New Foreclosure Phenomenon: Amid a Mortgage Boom, There Have Been Three Years of Record Foreclosures. Subprime Is a Key Reason, but Is the Cycle Ending

By O'Sullivan, Orla | ABA Banking Journal, November 2003 | Go to article overview

New Foreclosure Phenomenon: Amid a Mortgage Boom, There Have Been Three Years of Record Foreclosures. Subprime Is a Key Reason, but Is the Cycle Ending


O'Sullivan, Orla, ABA Banking Journal


Five hundredths of one percent may not seem like much to the average person. To an economist, specifically the Mortgage Bankers Association's chief economist, it's enough to assume that years of worsening mortgage foreclosures have come to an end.

The number of now foreclosure proceedings has risen consecutively since the second quarter of 2000.

That was when the internet bubble burst, marking the start of the current economic downturn in the U.S. and the first test of subprime mortgage lending, which really only took root after the last recession of the early 'Nineties.

By mid-2002 foreclosures were at their worst level ever since MBA began tracking them in 1972.

By mid-2003, however, the latest available data point, the percentage of loans entering the process of foreclosure had dropped by five basis points, to 0.32%.

"That's a pretty' big drop for that indicator," MBA's Doug Duncan said, upon releasing the second-quarter data, in mid-September. Foreclosures are slow to register, he explained. The lengthy legal lead-up to repossession proceedings means that the percentage of loans entering foreclosure "usually move just two or three basis points in either direction."

The total stock of homes in foreclosure declined marginally to 560,000 out of 50 million mortgages. MBA doesn't track how loans exit foreclosure.

Even though marginally mo,-e borrowers did begin to fall behind on their mortgages in the second quarter, Duncan foresees no more than a possible upward blip in next quarter's new foreclosures, followed by a long-term decline. He adds that future foreclosures hinge oil unemployment levels.

High flyers without wings

MBA's expectation is not shared by companies privy to the jumbo-loan market, rather than the conventional mortgage market, which MBA's data reflects.

Eastern Savings Bank, a $700-million asset thrift outside Baltimore, lends nationally to high flyers operating on one wing--perhaps a $3-million homeowner" without a nickel in the bank," explains Jonathan Feldman, senior vice-president of workouts.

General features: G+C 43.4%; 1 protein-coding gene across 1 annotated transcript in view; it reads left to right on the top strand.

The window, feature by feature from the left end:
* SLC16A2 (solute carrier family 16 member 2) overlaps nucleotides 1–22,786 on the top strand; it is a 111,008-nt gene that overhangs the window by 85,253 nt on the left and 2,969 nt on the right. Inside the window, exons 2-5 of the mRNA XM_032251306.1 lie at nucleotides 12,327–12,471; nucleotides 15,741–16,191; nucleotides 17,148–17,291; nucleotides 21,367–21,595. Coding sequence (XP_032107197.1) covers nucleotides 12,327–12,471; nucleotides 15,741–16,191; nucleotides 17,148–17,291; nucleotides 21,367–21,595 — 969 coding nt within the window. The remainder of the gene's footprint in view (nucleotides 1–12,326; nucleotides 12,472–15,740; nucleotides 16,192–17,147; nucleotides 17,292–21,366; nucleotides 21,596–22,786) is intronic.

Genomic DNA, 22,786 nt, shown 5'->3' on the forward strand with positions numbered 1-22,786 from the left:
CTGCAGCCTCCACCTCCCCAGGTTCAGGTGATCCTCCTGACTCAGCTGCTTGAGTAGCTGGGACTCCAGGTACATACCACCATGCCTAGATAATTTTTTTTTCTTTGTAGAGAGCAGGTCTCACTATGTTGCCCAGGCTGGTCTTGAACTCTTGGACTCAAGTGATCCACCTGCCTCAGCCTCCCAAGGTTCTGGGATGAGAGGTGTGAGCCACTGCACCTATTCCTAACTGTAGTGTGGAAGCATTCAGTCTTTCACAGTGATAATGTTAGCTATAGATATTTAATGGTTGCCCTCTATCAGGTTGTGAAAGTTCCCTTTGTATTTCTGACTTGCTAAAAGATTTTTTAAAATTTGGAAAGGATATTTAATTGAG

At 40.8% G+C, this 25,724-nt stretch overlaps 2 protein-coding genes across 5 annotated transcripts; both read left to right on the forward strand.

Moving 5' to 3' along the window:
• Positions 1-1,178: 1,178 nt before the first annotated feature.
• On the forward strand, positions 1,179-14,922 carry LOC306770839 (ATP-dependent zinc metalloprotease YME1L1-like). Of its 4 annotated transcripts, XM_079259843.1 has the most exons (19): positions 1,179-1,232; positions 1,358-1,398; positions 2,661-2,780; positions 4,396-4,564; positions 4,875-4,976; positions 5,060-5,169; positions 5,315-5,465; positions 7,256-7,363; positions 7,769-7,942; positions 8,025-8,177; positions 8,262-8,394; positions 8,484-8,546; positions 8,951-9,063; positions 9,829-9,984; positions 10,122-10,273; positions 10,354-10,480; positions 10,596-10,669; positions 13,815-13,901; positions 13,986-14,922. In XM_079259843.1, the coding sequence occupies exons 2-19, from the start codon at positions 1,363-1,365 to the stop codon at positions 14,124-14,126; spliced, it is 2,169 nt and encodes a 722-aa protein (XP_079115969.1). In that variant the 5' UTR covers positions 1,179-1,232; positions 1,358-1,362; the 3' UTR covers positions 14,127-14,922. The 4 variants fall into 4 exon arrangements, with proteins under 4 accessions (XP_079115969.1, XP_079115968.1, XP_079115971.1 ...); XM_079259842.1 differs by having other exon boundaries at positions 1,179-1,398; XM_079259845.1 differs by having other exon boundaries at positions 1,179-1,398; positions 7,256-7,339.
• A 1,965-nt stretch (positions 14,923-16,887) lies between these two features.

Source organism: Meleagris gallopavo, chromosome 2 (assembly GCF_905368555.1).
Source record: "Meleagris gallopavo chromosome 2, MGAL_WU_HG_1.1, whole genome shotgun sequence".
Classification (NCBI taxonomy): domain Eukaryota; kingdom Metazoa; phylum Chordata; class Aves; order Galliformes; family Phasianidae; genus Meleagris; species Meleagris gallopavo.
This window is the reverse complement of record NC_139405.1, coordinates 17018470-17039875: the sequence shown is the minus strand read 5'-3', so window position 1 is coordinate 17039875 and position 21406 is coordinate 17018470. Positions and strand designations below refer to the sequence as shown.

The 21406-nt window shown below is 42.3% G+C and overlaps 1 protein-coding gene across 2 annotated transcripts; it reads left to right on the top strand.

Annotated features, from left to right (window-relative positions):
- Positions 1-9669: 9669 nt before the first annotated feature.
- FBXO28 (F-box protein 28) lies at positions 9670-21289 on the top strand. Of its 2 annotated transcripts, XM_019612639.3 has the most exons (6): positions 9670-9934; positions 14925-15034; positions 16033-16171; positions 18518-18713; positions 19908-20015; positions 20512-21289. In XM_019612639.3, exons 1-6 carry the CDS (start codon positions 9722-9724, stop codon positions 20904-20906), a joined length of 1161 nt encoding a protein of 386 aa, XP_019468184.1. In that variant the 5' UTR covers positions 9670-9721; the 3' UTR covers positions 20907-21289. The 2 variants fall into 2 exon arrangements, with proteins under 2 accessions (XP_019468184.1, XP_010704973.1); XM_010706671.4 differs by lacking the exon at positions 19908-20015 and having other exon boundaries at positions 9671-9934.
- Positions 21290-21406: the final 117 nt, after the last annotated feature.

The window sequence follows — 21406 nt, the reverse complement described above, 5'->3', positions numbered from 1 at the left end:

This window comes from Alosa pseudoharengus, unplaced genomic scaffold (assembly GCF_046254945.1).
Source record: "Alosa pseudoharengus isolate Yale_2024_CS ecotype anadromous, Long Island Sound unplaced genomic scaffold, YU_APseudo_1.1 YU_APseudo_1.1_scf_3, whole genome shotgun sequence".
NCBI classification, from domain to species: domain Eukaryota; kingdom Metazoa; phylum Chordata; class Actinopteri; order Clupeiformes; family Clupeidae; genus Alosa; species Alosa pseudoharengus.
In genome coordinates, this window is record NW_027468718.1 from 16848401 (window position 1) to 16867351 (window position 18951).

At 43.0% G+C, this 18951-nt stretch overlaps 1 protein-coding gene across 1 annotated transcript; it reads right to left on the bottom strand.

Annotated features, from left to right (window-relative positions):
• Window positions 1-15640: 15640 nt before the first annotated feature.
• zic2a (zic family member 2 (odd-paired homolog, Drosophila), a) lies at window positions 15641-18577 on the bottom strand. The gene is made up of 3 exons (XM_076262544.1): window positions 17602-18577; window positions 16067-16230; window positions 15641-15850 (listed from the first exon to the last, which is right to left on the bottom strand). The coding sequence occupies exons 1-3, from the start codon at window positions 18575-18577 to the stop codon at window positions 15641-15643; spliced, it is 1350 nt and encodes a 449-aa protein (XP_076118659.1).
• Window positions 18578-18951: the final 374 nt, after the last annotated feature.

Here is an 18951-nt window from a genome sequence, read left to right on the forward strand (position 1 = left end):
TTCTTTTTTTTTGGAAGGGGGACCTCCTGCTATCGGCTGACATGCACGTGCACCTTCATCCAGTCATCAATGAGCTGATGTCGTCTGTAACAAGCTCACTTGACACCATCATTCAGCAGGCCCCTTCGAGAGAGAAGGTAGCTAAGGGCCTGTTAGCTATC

Eastern Savings makes low (60-70%) loan-to-value mortgages but still has unusually high delinquencies. Of its loans, 16% were delinquent at least 90 days in 2000, before the national foreclosure problem began, 23% at the start of this year, and a marginally improved 21% by mid-year.

Feldman recognizes his niche is atypical, adding, however, "A lot of people hale credit that's beyond, their means."

Foreclosures.com, a Sacramento-based company, has for 11 years been gathering data from local courts and elsewhere for would-be buyers of pre-foreclosed property. Interviewed before the release of MBA's latest data, Alexis McGee, president, said the late stages of the foreclosure cycle, and have lot been reached anywhere nationally. "In California, we're seeing the hey inning of a three- or four year cycle."

Feldman adds, "A lot of foreclosures have been avoided because properties are appreciating, and that might not last."

Counterintuitive trend

The past few years have been a notable period ill mortgage history because foreclosures have been at record levels, paradoxically alongside record origination levels and escalating home prices.

An increase in foreclosures historically has indicated a troubled housing market, since a hot market would enable a homeowner facing default to sell quickly and avoid foreclosing.

The difference in today's foreclosure pattern is substantially explained by subprime lending, which is facing it's first test in an economic slowdown.

Over-leveraged buyers some perhaps on 125% loan-to-value mortgages, may have no equity left.

Unemployment hovered around a nine-year record in September while personal bankruptcy, filing last year were at a 22-year high.

Pockets of reportedly high foreclosures include wealthy Silicon Valley in California, heart of the ailing tech sector, and in poorer parts of New York. …

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